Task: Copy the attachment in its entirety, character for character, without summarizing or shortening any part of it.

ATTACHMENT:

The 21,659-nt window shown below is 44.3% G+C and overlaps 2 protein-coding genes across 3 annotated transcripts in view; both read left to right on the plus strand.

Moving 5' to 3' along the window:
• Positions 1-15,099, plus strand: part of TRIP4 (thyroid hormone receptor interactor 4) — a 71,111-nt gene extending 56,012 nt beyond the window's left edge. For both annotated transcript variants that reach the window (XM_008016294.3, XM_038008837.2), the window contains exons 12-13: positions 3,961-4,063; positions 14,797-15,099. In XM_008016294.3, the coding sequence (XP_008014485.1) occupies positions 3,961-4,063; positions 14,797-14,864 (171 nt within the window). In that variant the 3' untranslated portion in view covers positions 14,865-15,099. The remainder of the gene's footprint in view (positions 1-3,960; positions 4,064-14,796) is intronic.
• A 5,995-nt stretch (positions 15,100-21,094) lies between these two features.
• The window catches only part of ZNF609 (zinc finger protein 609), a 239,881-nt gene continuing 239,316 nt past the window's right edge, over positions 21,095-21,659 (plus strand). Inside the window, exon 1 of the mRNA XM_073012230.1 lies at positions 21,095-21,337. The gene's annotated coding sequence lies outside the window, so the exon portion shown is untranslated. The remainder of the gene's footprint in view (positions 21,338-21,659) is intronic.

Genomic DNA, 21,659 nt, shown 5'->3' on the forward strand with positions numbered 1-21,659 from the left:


The 21,659-nt window shown below is 44.3% G+C and overlaps 2 protein-coding genes across 3 annotated transcripts in view; both read left to right on the plus strand.

Moving 5' to 3' along the window:
• Positions 1-15,099, plus strand: part of TRIP4 (thyroid hormone receptor interactor 4) — a 71,111-nt gene extending 56,012 nt beyond the window's left edge. For both annotated transcript variants that reach the window (XM_008016294.3, XM_038008837.2), the window contains exons 12-13: positions 3,961-4,063; positions 14,797-15,099. In XM_008016294.3, the coding sequence (XP_008014485.1) occupies positions 3,961-4,063; positions 14,797-14,864 (171 nt within the window). In that variant the 3' untranslated portion in view covers positions 14,865-15,099. The remainder of the gene's footprint in view (positions 1-3,960; positions 4,064-14,796) is intronic.
• A 5,995-nt stretch (positions 15,100-21,094) lies between these two features.
• The window catches only part of ZNF609 (zinc finger protein 609), a 239,881-nt gene continuing 239,316 nt past the window's right edge, over positions 21,095-21,659 (plus strand). Inside the window, exon 1 of the mRNA XM_073012230.1 lies at positions 21,095-21,337. The gene's annotated coding sequence lies outside the window, so the exon portion shown is untranslated. The remainder of the gene's footprint in view (positions 21,338-21,659) is intronic.

Genomic DNA, 21,659 nt, shown 5'->3' on the forward strand with positions numbered 1-21,659 from the left: